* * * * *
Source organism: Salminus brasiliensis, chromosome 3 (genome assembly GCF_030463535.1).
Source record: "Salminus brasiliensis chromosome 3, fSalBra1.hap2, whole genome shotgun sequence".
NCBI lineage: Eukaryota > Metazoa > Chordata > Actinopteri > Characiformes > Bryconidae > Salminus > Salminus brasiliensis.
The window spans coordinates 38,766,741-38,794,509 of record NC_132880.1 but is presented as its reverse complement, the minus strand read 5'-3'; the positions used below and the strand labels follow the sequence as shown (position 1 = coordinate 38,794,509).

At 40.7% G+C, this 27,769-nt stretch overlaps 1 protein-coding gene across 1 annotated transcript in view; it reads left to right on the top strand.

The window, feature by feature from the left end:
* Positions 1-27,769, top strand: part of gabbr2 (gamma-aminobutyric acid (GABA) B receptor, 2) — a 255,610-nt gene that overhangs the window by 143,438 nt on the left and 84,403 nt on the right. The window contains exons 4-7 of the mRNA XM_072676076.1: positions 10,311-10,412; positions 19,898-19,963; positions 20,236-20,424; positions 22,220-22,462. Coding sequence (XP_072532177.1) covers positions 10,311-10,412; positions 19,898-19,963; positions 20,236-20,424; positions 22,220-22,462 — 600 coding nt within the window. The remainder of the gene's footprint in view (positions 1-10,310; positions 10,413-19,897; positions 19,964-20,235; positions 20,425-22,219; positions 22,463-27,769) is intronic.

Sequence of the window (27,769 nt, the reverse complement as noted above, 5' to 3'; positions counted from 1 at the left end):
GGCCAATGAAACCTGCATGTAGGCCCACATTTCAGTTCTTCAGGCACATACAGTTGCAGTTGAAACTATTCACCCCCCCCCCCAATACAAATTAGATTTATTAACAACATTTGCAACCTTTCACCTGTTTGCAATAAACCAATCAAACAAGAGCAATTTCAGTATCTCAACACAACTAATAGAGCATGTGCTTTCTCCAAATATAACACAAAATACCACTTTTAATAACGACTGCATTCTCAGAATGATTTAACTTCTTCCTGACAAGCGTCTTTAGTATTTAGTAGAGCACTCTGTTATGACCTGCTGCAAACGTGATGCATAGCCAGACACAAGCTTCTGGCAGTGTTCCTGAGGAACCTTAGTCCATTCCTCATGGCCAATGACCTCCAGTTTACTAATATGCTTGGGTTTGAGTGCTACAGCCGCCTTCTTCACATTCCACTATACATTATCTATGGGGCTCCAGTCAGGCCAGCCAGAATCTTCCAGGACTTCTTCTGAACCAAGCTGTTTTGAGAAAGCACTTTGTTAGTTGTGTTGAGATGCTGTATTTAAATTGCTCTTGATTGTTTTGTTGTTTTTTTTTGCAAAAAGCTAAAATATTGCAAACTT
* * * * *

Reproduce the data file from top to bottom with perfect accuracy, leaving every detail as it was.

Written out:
Source organism: Salminus brasiliensis, chromosome 3 (genome assembly GCF_030463535.1).
Source record: "Salminus brasiliensis chromosome 3, fSalBra1.hap2, whole genome shotgun sequence".
NCBI lineage: Eukaryota > Metazoa > Chordata > Actinopteri > Characiformes > Bryconidae > Salminus > Salminus brasiliensis.
The window spans coordinates 38,766,741-38,794,509 of record NC_132880.1 but is presented as its reverse complement, the minus strand read 5'-3'; the positions used below and the strand labels follow the sequence as shown (position 1 = coordinate 38,794,509).

At 40.7% G+C, this 27,769-nt stretch overlaps 1 protein-coding gene across 1 annotated transcript in view; it reads left to right on the top strand.

The window, feature by feature from the left end:
* Positions 1-27,769, top strand: part of gabbr2 (gamma-aminobutyric acid (GABA) B receptor, 2) — a 255,610-nt gene that overhangs the window by 143,438 nt on the left and 84,403 nt on the right. The window contains exons 4-7 of the mRNA XM_072676076.1: positions 10,311-10,412; positions 19,898-19,963; positions 20,236-20,424; positions 22,220-22,462. Coding sequence (XP_072532177.1) covers positions 10,311-10,412; positions 19,898-19,963; positions 20,236-20,424; positions 22,220-22,462 — 600 coding nt within the window. The remainder of the gene's footprint in view (positions 1-10,310; positions 10,413-19,897; positions 19,964-20,235; positions 20,425-22,219; positions 22,463-27,769) is intronic.

Sequence of the window (27,769 nt, the reverse complement as noted above, 5' to 3'; positions counted from 1 at the left end):
GGCCAATGAAACCTGCATGTAGGCCCACATTTCAGTTCTTCAGGCACATACAGTTGCAGTTGAAACTATTCACCCCCCCCCCCAATACAAATTAGATTTATTAACAACATTTGCAACCTTTCACCTGTTTGCAATAAACCAATCAAACAAGAGCAATTTCAGTATCTCAACACAACTAATAGAGCATGTGCTTTCTCCAAATATAACACAAAATACCACTTTTAATAACGACTGCATTCTCAGAATGATTTAACTTCTTCCTGACAAGCGTCTTTAGTATTTAGTAGAGCACTCTGTTATGACCTGCTGCAAACGTGATGCATAGCCAGACACAAGCTTCTGGCAGTGTTCCTGAGGAACCTTAGTCCATTCCTCATGGCCAATGACCTCCAGTTTACTAATATGCTTGGGTTTGAGTGCTACAGCCGCCTTCTTCACATTCCACTATACATTATCTATGGGGCTCCAGTCAGGCCAGCCAGAATCTTCCAGGACTTCTTCTGAACCAAGCTGTTTTGAGAAAGCACTTTGTTAGTTGTGTTGAGATGCTGTATTTAAATTGCTCTTGATTGTTTTGTTGTTTTTTTTTGCAAAAAGCTAAAATATTGCAAACTT